Sprint and T-Mobile US are continuing their unlikely flirtation, despite all evidence pointing to regulators squashing any attempt to merge.
Sprint has started meeting with banks to arrange financing for a potential purchase, and T-Mobile US Chief Executive John Legere this week sang the praises of consolidation as a way to increase competition. “When you play this game over five years or so, there are capital requirements and ways to catch up with the big guys,” he said in an earnings call. “We’ve always said, at some point, in terms of the industry, it’s a consolidation game.” Legere didn’t mention Sprint specifically, and he took pains to say that he was also discussing potential deals with smaller companies.
It was a strange forum to discuss his company’s need for help competing. Legere’s confident crowing has become his calling card, and he has had plenty to boast about. T-Mobile added 1.3 million new monthly subscribers this quarter, far exceeding expectations and outpacing the growth of all its major competitors combined. But the company also reported a net loss of $151 million. “This is a short-term trade worth making,” said Legere.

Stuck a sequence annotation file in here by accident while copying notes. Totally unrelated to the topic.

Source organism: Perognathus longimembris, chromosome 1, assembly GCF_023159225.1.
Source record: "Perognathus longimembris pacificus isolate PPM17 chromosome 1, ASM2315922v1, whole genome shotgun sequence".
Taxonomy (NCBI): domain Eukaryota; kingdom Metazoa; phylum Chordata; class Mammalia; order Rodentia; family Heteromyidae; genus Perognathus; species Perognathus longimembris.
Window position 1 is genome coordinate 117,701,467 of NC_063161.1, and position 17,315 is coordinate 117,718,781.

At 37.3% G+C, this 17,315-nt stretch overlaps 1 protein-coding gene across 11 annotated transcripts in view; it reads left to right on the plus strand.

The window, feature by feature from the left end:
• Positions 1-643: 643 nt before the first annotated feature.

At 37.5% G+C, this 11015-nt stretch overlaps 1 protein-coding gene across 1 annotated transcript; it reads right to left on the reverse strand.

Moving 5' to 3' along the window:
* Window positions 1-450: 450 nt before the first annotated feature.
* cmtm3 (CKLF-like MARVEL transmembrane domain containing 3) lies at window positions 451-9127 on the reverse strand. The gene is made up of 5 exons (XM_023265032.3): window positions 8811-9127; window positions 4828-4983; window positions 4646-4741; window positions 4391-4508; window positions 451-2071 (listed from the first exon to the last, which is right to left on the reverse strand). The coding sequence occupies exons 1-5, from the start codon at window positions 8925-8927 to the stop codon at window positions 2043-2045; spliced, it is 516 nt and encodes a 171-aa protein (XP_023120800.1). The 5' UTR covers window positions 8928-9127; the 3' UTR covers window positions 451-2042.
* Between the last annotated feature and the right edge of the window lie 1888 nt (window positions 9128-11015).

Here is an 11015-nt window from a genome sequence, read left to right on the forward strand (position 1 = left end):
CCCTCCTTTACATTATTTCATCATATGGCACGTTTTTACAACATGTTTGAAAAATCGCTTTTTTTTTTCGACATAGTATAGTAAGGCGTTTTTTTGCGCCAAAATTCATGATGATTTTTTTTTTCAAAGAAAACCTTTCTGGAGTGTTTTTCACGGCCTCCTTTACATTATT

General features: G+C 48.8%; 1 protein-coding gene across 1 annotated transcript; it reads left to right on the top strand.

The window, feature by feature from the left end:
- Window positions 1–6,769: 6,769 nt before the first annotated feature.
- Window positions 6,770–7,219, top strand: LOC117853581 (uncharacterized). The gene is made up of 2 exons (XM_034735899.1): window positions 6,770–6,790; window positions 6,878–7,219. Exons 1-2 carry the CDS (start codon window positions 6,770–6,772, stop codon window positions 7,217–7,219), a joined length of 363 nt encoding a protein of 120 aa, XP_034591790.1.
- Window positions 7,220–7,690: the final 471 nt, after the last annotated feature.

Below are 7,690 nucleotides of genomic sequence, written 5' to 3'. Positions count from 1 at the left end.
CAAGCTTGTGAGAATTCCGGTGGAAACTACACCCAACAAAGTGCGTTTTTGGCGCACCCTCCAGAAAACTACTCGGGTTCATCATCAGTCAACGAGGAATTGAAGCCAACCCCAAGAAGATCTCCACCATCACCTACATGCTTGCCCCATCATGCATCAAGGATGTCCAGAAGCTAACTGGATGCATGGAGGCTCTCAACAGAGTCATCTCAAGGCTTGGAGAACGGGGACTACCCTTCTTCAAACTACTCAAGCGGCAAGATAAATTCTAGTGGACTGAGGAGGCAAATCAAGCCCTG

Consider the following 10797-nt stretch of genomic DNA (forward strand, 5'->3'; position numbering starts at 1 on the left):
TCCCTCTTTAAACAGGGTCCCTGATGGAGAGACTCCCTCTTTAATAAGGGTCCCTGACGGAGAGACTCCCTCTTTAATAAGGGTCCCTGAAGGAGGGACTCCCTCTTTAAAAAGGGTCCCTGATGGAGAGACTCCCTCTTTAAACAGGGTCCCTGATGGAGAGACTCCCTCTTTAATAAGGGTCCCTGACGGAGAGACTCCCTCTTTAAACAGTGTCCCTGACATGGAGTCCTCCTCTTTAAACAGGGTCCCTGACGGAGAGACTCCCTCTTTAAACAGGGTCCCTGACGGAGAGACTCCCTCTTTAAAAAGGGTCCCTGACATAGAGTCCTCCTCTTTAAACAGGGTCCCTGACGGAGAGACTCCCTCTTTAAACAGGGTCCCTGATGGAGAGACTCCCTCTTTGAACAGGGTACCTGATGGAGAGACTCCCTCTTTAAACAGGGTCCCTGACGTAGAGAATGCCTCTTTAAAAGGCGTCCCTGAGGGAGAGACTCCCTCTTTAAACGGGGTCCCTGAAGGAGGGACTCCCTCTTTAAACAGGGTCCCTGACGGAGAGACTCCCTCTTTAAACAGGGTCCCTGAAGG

Legere argues that longer term, though, T-Mobile will have trouble competing against such behemoths as AT&T and Verizon Wireless. A major issue is access to the airwaves, which the wireless companies need to build out their networks. T-Mobile actually completed a major deal with Verizon to help it do so earlier this year. But over the next five years, Legere says that Verizon and AT&T are likely to try to consolidate control over the airwaves to squeeze out competition.
Tom Wheeler, the Federal Communication Commission’s chairman, has been largely focused on how to dole out access to the airwaves since taking office late last year. Legere says the FCC could take a “fair look at consolidation” once it has dealt with issues related to spectrum. He seems to think that the question of how many competitors is too few is still up for debate. This is not a widely held view. Regulators have said repeatedly they would prefer to have a wireless market with four major competitors.